FAQs on Takata airbag recalls
A number of recalls have been announced in Australia for motor vehicles containing Takata airbags. The following frequently asked questions provide consumers with further information.
If your vehicle is currently under recall, you should have received a notice in the mail from your vehicle’s manufacturer. If you haven’t received a notice but believe your vehicle may be included, you can:
- contact a dealership or the vehicle manufacturer and ask them to check your vehicle’s VIN
- check the list of vehicles affected by the Takata recall, which is updated as manufacturers announce any further Takata-related recalls.
If your vehicle is not affected, pay close attention to any correspondence from your manufacturer in case your vehicle is involved in a future recall.
Vehicle owners should receive a notice in the mail from your vehicle’s manufacturer if the vehicle is recalled. You can also:
- subscribe to the ACCC’s recall updates for new recalls affecting the makes of vehicles that you’re interested in
- subscribe to the ACCC’s RSS feeds for new recalls affecting the makes of vehicles that you’re interested in
- contact a dealership or the vehicle manufacturer and ask them to check your vehicle's VIN
check the list of vehicles recalled periodically.
A Vehicle Identification Number (VIN) is an alphanumeric code that is unique to each vehicle. Most of the Takata related vehicle recalls on the Product Safety Australia website have lists of affected VINs or tables of affected VIN ranges attached.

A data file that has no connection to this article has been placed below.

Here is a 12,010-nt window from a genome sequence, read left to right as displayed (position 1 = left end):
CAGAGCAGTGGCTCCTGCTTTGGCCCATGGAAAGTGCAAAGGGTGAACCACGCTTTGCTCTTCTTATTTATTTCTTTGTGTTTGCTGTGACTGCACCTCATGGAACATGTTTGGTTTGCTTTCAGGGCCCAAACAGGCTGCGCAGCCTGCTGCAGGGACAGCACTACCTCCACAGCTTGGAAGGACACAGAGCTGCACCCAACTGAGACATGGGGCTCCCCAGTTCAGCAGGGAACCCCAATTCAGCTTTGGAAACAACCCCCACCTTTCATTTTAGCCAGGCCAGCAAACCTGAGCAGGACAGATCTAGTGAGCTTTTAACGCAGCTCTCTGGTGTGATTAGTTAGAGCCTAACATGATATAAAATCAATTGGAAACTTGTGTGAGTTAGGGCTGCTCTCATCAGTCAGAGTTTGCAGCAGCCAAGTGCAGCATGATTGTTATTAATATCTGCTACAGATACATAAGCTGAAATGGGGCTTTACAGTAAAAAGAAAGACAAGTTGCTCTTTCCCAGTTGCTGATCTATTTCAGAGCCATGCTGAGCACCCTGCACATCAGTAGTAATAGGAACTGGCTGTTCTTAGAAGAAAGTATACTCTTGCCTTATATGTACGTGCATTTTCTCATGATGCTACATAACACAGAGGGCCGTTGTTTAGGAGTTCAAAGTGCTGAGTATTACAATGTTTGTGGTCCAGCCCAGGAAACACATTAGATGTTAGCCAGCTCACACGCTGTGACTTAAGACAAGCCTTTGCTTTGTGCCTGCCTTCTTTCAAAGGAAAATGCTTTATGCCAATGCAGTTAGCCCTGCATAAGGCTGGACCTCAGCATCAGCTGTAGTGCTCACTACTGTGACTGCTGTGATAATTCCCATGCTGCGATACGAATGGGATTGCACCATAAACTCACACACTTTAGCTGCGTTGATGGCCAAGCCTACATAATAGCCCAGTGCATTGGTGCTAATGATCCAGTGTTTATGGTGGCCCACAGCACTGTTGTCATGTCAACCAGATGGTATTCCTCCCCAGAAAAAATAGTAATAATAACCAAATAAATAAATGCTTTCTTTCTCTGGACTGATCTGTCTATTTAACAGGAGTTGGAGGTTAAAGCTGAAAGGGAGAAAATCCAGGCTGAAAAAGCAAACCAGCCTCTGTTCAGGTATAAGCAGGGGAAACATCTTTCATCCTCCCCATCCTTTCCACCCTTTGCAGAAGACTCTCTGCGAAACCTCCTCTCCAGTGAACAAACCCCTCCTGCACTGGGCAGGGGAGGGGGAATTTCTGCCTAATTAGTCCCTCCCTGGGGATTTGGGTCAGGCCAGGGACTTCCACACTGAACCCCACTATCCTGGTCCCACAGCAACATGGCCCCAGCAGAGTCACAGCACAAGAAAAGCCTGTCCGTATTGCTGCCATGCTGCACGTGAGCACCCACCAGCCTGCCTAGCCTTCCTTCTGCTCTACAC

Your VIN may be located at various places on the vehicle, such as the compliance plate, and may also be listed on your vehicle’s registration documentation. If you need assistance locating the VIN on your vehicle, contact a dealership or the vehicle manufacturer. Dealerships and manufacturers will be able to look up the VIN to see if the vehicle is affected by the recalls.
Contact your manufacturer or dealer as soon as possible to make an appointment to get it replaced. Contact information is included in each recall notice.
Manufacturers should be replacing airbags without delay. Please report it to us if you experience any lengthy delays.
The Australian Government is writing to all vehicle manufacturers asking them to provide further information around any delays experienced by customers having their airbags replaced and the reasons for this. We will provide a further public update once we have this information.
We have been advised that the recall of the airbag in a vehicle does not make the vehicle unroadworthy or unregisterable. If you need to check further – contact your state or territory vehicle registration authority.
A vehicle recall should not affect your insurance. If your insurer states that there is a problem related to your car containing a Takata airbag – you should ask them to confirm their view in writing. Advise that you may need to seek advice from the Insurance Council of Australia and/or the ACCC. If the issue is not resolved, please report it to us and provide a copy of the advice you have received from the insurer.